Not more than fifteen-minutes later though, we were free and once again able to ascend the craggy hill. I drove behind Wilmot a ways, grateful for his insistence to help. We drove until we had hit the main roads. We pulled off on a truck-stop and sat out by the water for a while. Those of whom were brave enough to continue consuming what was left in their boxed lunches did so. Liam couldn’t help but vituperate;
“Wonger, whad’ya got over there?” Referring to what Private Wong was eating.
“Uh, looks like… roast beef… I think”.
“You think?! See, that’s a fucking issue, not even knowing what the fuck we are eating! Tell ya right now, I’d like to meet the cock-washer that made these lunches, and you know what I’d do? I’d shake their hand and congratulate them. I’d praise them on their advanced level of asshole-ness! Feck!!”
I should mention that Liam was a crazy Newfoundlander, so, whenever he swore, it was always to the benefit of our listening enjoyment. When we had finished our break, we remounted our cantankerous vehicles and pressed onward.
This continued over the span of several weeks until we had attained enough hours to procure our military driving licenses for all soft-skinned vehicles. In that time, we had gotten to know our instructors on a personal level and grown to enjoy their company and idiosyncrasies, and they ours. On our final day together, we all met at a local restaurant in town and dined in each others company while partaking in the time-tested military tradition of alcohol consumption. Ironic, considering this was a driver’s course. No one was driving that night, I assure you.
As stated, all of our instructors were ex-military, so, they knew the life all too well. They shared stories of their time spent in service and beguiled us with tales of misbehavior, busted ranks and mess brawls, all spoken through hearty guffaws of remembrance and jolly. Until all of a sudden, a boisterous callout of a singular word;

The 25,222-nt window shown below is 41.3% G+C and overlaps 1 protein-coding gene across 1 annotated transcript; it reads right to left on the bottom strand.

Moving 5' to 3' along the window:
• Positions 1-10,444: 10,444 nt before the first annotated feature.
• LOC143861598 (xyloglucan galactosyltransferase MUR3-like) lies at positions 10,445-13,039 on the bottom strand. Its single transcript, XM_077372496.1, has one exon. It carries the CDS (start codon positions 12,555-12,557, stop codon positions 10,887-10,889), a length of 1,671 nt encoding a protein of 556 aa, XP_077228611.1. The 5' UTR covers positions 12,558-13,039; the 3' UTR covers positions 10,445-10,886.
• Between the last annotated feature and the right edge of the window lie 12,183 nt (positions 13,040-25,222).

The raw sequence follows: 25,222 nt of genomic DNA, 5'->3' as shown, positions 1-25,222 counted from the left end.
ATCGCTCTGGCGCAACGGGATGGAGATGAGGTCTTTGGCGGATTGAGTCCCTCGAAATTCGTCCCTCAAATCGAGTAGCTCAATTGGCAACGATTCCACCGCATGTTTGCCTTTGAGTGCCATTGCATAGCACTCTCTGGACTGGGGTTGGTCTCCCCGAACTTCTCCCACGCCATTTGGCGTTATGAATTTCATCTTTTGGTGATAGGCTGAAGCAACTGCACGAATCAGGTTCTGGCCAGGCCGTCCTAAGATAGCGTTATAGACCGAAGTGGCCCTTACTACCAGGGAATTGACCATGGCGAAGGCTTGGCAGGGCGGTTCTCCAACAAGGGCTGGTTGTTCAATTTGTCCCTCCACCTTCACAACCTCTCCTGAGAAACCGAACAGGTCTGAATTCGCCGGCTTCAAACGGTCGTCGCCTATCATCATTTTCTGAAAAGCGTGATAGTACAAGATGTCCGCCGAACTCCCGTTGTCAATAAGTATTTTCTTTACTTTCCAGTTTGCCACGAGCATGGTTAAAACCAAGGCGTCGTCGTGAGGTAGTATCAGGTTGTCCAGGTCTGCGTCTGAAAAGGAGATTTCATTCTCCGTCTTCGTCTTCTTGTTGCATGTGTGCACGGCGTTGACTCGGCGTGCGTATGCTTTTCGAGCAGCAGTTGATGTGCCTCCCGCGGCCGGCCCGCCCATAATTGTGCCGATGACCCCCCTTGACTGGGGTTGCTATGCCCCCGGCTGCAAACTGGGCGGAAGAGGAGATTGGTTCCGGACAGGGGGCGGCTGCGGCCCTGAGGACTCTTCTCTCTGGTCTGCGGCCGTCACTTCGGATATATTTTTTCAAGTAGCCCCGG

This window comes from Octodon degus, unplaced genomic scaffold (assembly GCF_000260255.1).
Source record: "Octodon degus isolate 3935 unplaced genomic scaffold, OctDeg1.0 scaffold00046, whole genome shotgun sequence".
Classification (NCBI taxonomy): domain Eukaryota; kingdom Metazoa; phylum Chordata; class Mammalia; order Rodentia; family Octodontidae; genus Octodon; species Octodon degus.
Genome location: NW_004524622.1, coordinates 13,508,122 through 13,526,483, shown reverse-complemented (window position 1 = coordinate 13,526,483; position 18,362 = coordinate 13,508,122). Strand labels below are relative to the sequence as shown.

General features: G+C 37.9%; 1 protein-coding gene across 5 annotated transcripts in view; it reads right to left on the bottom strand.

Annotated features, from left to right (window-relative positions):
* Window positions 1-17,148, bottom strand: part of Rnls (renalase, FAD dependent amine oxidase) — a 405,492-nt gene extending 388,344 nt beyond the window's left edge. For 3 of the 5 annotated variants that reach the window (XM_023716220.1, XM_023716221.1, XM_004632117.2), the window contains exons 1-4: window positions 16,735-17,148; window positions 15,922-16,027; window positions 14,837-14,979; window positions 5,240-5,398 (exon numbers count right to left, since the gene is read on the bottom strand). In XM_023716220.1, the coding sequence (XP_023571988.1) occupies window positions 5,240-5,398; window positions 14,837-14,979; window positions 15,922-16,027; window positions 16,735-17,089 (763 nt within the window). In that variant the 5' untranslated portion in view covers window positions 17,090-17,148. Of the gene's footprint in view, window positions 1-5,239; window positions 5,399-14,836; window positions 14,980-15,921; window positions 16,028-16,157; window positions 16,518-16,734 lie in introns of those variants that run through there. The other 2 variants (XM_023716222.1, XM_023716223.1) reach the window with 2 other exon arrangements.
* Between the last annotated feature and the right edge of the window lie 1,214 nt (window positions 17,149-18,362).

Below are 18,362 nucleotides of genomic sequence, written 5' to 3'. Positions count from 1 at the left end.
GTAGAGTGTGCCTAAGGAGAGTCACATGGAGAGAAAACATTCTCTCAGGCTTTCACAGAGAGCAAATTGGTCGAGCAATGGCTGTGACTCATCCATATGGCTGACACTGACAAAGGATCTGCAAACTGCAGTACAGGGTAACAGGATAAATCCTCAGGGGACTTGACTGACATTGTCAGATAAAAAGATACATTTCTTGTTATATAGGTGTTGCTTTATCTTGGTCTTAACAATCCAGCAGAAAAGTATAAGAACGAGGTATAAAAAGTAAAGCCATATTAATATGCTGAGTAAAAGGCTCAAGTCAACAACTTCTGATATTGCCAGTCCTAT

It was loud enough to silence all other verbal pleasantries. It was Liam. He stood with wobbled gate and intoxicated gaze that held stern expression.
“Sss-shut up and listen! Listen nnn to me!” He slurred loudly.
“You’re all getting ready to go on mission, aren’t ya?” He was referring to the fact that we were all on pre-deployment training and destined to be sent overseas to Afghanistan. We nodded somberly.
“Look, sss-shut up a second and listen. I’ve been to bad places. I’ve done shit things and I’ve married more times than I should’a.” You could see a life of lived experience play out from behind his gaze while he spoke. Before continuing on, he scanned each of us in the eye.
“Sss-Shania! Don’t be stupid! Get me? Don’t be stupid—Shania!” He was referring to the song by Shania Twain, Don’t Be Stupid. But he was also speaking of our safety. He knew the places we were to go, and it had been bad as of late, we were losing Canadian soldiers at an increasing pace.
“You don’t be stupid! Keep your eyes open, your mouths shut and you don’t volunteer for nothin’! DON’T BE STUPID!! SHANIA!!!”
A sullen silence of agreement filled the room. One of the old boys put their hand on Liam’s shoulder but he quickly bucked it off like an angry bull and cried out once more;
“SHANIA! You hear me? SHANIA!!”
The hand returned to his shoulder and helped him into his chair. He used poor coordination to reach for his brandy, poor but successful. When he began to drink, the remainder of us took our seats. Williamson ‘Willy,’ began to speak softly, also through drunken tongue. A reiteration on the importance of Shania—don’t be stupid.
It was the old guard caring for the new. Dropping the stoicism of instructor to student and instead speaking earnestly about what was to come. All of us around that table were eager to serve, but we were also humbled in the presence of those who already had. The night continued and the drink flowed forth. After that night, I never spoke nor heard from Liam nor any of the instructors again.
And on that fateful July day of 08, I couldn’t help but think that they too had heard the horrible news bleed from their TV sets—Wilmot was dead. Killed in action, far from home. There was nothing “Shania” about Colin, though. He was as astute as they come. Thing is, bombs and bullets don’t give a shit how smart or prepared you are, they hunt with impunity and an unimaginable savagery.
Though I did not deploy with Colin, “Wilmot,” I always remembered those utterances spoken around that table on a night where he was still alive. Alive and next to me—Shania—don’t be stupid. I have tried to live by that creed. Shamefully, I have made some poor decisions that could constitute as stupid along the way. But the advice is sound, and I remember it clearly.
Thanks, Liam. Wherever you are, hopefully you’ve found a better sandwich and you’re driving freely somewhere beautiful. Oh, and if you do happen to read this, remember… Shania!
Leave a Reply